You are up to the task though and you should come out just fine. The only thing I wanted to emphasize is that the camshaft cap is machined/mated for the head it comes with and if the cap is beyond service limits I would buy a new head and trade in the old one for a core if the old head is beyond service limits or get the new camshaft cap machined/mated for the old head if it is still within service limits. I've heard about people replacing camshaft caps and installing them on the old heads without having them machined/mated and having some serious problems after that. Keep us updated and hope you had a good Christmas Dinner.
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Last edited by Comanche; 12-02-2012 at 03:24 AM. Reason: Clarification
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Old 12-02-2012, 11:02 AM   #20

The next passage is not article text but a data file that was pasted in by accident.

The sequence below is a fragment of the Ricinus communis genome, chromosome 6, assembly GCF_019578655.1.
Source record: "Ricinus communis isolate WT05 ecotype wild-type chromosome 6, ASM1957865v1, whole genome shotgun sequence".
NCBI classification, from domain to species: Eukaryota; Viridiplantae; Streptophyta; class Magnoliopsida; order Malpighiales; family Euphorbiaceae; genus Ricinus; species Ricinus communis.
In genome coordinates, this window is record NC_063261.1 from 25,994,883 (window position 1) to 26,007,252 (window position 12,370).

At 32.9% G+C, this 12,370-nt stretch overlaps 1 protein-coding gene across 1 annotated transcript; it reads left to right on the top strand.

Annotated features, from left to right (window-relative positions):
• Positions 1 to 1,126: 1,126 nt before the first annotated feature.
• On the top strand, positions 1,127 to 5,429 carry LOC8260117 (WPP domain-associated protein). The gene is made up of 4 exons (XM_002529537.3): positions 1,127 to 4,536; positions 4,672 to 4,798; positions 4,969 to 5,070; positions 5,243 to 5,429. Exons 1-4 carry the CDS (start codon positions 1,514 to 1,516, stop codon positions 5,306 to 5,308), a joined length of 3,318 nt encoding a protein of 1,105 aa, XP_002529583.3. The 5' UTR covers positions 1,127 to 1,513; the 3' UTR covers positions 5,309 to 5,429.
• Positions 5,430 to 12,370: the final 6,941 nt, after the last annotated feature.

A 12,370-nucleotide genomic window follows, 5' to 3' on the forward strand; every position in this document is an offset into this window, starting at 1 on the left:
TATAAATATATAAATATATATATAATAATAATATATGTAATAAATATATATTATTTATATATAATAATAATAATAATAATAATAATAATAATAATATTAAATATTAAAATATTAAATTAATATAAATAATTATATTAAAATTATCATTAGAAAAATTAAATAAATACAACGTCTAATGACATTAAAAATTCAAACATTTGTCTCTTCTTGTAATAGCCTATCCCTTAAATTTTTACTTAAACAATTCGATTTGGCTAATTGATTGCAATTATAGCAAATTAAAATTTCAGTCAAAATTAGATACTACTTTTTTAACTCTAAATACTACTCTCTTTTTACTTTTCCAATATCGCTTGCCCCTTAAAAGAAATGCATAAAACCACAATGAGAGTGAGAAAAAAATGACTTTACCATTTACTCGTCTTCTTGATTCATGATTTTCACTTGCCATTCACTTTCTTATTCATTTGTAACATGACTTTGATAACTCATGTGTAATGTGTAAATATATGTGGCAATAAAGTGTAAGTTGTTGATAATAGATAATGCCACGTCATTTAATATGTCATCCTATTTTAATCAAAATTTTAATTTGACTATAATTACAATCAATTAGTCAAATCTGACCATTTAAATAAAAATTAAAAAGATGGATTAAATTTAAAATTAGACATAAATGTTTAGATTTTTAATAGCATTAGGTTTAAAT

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Have done minor rebuild a couple times on Chevy 350s, so have no fear of doing this myself. Spec I was looking in manual for, but didnt find was the valve to piston clearance. Have checked this on V8s by puttng a small amount of putty on the top of piston and mounting the head as you would to run it, then slowly rotating the engine in its normal rotation. Then disassemble and measure the thinnest portion of the putty. This is useful for determing how much the heads can be milled to correct minor worpage, and increase the compression a small amount. Understand how bad dropping a valve can be, just helped a friend replace his motor due to loosing both exhaust valves on the front cylinder. He found a motor for 1,200 with just over 8,000 miles. This bring up the question of, would it be better to just find a low milage motor or do a rebuild on mine.